Olive Jefferson completed a post-graduate Certificate in Public Health Nursing in 1937 at the University of Toronto. Upon graduation, she continued to work in Ontario before enlisting as a nursing sister for the RCAMC and was assigned to Canadian General Hospital No.2 in 1942. After returning from the war in 1946, Jefferson took up a position as the Director of Nursing in Walkerton, Ont. before becoming the Assistant Director of Nursing in Stratford, Ontario, the following year. In 1955, Jefferson married and retired from nursing.
A graduate from the certificate program in Hospital Nursing Service at the University of Toronto in 1940, Emma Jordison worked as a head nurse at Toronto General Hospital before enlisting in the RCAF in December 1941. During her flight nurse training in preparation for the war, Jordison earned international acclaim when she tied for first place in her class of 94 students across Canada and the US, Jordison continued to serve with the RCAF until 1944, when she married and retired from the profession.
After earning a Certificate in Public Health Nursing in 1940, Heather Kilpatrick was appointed the first director of public health nursing in British Columbia’s (BC) provincial health service. During WWII, she served with the United Nation’s Rehabilitation and Relief Administration and was assigned to the Nuseirat Camp in Palestine to help care for the Greek refugees. After the war, Kilpatrick returned home to British Columbia and became the head nurse of the outpatient department at Shaughnessy Hospital, Vancouver where she worked until her retirement in 1971.
Harriet T. Meiklejohn
Harriet T. Meiklejohn completed her BA at McGill University in 1903, after which she began her nursing training at Presbyterian Hospital in New York, graduating in 1906. At the outbreak of WWI, she paid her own way overseas to serve with the Canadian Army Medical Corps (CAMC) in France. For her work during the war, Meiklejohn was awarded the Royal Red Cross for distinguished service. On her return to Canada in 1919, she enrolled in the postgraduate program, Public Health Nursing, at the University of Toronto and graduated in 1921. From 1927 to 1943, Meiklejohn served as superintendent of Women’s College Hospital.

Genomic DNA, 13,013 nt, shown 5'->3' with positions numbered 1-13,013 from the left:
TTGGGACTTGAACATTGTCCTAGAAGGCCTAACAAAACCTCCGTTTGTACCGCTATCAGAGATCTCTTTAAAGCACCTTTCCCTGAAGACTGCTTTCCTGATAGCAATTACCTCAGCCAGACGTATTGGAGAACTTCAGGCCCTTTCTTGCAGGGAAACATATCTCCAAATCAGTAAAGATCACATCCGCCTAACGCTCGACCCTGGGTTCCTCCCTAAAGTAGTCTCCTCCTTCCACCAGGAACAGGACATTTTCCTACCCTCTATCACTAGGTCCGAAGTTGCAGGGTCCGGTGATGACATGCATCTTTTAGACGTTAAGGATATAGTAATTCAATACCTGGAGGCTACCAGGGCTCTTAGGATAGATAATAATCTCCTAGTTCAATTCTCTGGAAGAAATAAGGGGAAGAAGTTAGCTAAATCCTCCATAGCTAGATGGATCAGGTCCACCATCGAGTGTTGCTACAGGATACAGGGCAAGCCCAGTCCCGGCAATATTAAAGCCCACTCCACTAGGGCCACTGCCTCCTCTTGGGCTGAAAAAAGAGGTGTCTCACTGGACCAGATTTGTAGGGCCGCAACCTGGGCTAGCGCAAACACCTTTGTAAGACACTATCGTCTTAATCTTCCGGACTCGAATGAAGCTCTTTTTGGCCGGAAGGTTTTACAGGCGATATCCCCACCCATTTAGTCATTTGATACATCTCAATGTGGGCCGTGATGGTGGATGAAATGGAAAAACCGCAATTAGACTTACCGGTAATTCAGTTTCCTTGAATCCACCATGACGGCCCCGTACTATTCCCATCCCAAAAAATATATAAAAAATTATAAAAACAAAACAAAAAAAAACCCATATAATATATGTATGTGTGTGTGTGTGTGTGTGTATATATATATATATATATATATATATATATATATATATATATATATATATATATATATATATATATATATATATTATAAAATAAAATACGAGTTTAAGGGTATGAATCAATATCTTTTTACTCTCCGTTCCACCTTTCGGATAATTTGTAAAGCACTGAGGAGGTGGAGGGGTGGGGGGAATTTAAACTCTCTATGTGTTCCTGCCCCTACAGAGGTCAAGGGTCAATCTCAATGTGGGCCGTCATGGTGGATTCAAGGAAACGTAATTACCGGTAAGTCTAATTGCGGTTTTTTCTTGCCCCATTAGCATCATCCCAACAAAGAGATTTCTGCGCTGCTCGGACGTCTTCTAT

Dorothy Percy (1900–1992)
Dorothy Percy completed a certificate in Public Health Nursing at the University of Toronto in 1925 and joined the Faculty in 1934 after leaving her position as superintendent at the national headquarters of the Victorian Order of Nurses. During WWII, Percy enlisted in the RCAMC and served both overseas and in Canada. Her impeccable service earned her many awards, including the Royal Red Cross First Class, the Jubilee and Coronation Medals, the Canadian Volunteer medal and the Defense of Britain Medal. After returning from the war, Percy took up the position of Chief Supervisor of Nursing Counsellors and completed a fellowship to study in the US, the UK and Scandinavia, in order to prepare for her position as Chief Nursing Consultant for the Department of National Health and Welfare, which she held from 1953 to 1967. In 1967, Percy was awarded the first Honorary Doctorate in Nursing from the University of Ottawa; and in 1981, she was awarded the Florence Nightingale Award.
Edith Rainsford Dick
Edith Rainsford Dick was appointed to the position of superintendent of nurses at the Ontario Hospital in Mimico, and then to a similar position at the Psychiatric Hospital, Toronto one year later. In 1936, she became an inspector of Training Schools for Nurses under the Ontario Department of Health, where she remained until enlisting in the RCAMC during WWII. During her military service, Dick was appointed matron-in-charge of nursing services at the Toronto Military Hospital and later Matron-in-Chief of the RCAMC. When she was released from active service, she held the rank of Major and was awarded the Royal Red Cross, first class. On returning to Canada, Dick completed her Bachelor’s degree and certificate of Public Health Nursing from the School of Nursing at the University of Toronto and later became director of the Nurses’ Registration Branch at the Ontario Department of Health.
Gladys Sharpe (1916–2004)
Gladys Sharpe graduated from the Toronto Western Hospital School of Nursing in 1925. From 1929 to1931, she worked as a critic teacher at the School of Public Health Nursing at the University of Toronto. In 1937, Sharpe was chosen by the Canadian Nurses’ Association to travel to the University of London on a scholarship to participate in a year-long, post-graduate course in public health nursing. On New Year’s Eve 1941, Sharpe set sail for South Africa with the RCAMC. Overseas, she headed 300 Canadian nursing sisters and served as a liaison officer between the Canadian and South African governments and the British Mission to Canada. She also became the first matron of a thousand-bed hospital at Baragwanath near Johannesburg. For her service during the war, Sharpe received the Royal Red Cross Award. At the end of the war, Sharpe returned from South Africa, and in 1945, she went to Columbia University for further post-graduate work, receiving a Bachelor of Science degree. She later held the position of president of the CNA from 1954 to 1956; and, in 1959, she became the nursing consultant to the Ontario Hospital Services Commission.
Eva Wannop (–2004)
Eva Wannop graduated from nursing school in Calgary in 1939 and was accepted for further study at the University of Toronto for courses in nursing administration, supervision and public health. After requesting the University hold her position, Wannop enlisted in the RCAMC in September 1940. After serving in Canada for nearly two years, she was posted to England for the next three years. Discharged in August 1945, she returned to U of T to take up her place within the Public Health Nursing course. After graduation, she worked as a public health and industrial nurse until her retirement in 1979. Wannop died in Toronto on April 21, 2004 at the age of 92.